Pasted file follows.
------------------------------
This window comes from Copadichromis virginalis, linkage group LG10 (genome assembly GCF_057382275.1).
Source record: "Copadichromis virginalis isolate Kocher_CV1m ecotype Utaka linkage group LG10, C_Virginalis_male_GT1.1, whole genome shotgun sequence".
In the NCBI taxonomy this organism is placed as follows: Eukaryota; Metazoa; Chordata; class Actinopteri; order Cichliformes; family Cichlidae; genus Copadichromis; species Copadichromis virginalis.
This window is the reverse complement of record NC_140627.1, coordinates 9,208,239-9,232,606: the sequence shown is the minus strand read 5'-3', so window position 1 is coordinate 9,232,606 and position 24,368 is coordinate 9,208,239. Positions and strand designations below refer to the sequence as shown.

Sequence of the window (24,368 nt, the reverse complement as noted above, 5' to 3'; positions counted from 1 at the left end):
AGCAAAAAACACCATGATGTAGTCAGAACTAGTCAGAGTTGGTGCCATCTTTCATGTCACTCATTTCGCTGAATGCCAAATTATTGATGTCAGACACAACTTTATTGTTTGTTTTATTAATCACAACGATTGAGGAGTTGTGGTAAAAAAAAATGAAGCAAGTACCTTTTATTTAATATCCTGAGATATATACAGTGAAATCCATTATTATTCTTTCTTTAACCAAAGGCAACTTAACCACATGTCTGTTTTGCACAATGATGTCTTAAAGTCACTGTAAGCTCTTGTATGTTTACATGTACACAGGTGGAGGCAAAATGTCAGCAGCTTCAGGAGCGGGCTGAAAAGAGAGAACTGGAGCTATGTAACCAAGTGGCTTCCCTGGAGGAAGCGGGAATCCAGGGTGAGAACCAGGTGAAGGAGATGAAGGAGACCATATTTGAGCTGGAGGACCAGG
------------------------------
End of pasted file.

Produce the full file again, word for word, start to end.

This window comes from Copadichromis virginalis, linkage group LG10 (genome assembly GCF_057382275.1).
Source record: "Copadichromis virginalis isolate Kocher_CV1m ecotype Utaka linkage group LG10, C_Virginalis_male_GT1.1, whole genome shotgun sequence".
In the NCBI taxonomy this organism is placed as follows: Eukaryota; Metazoa; Chordata; class Actinopteri; order Cichliformes; family Cichlidae; genus Copadichromis; species Copadichromis virginalis.
This window is the reverse complement of record NC_140627.1, coordinates 9,208,239-9,232,606: the sequence shown is the minus strand read 5'-3', so window position 1 is coordinate 9,232,606 and position 24,368 is coordinate 9,208,239. Positions and strand designations below refer to the sequence as shown.

Sequence of the window (24,368 nt, the reverse complement as noted above, 5' to 3'; positions counted from 1 at the left end):
AGCAAAAAACACCATGATGTAGTCAGAACTAGTCAGAGTTGGTGCCATCTTTCATGTCACTCATTTCGCTGAATGCCAAATTATTGATGTCAGACACAACTTTATTGTTTGTTTTATTAATCACAACGATTGAGGAGTTGTGGTAAAAAAAAATGAAGCAAGTACCTTTTATTTAATATCCTGAGATATATACAGTGAAATCCATTATTATTCTTTCTTTAACCAAAGGCAACTTAACCACATGTCTGTTTTGCACAATGATGTCTTAAAGTCACTGTAAGCTCTTGTATGTTTACATGTACACAGGTGGAGGCAAAATGTCAGCAGCTTCAGGAGCGGGCTGAAAAGAGAGAACTGGAGCTATGTAACCAAGTGGCTTCCCTGGAGGAAGCGGGAATCCAGGGTGAGAACCAGGTGAAGGAGATGAAGGAGACCATATTTGAGCTGGAGGACCAGG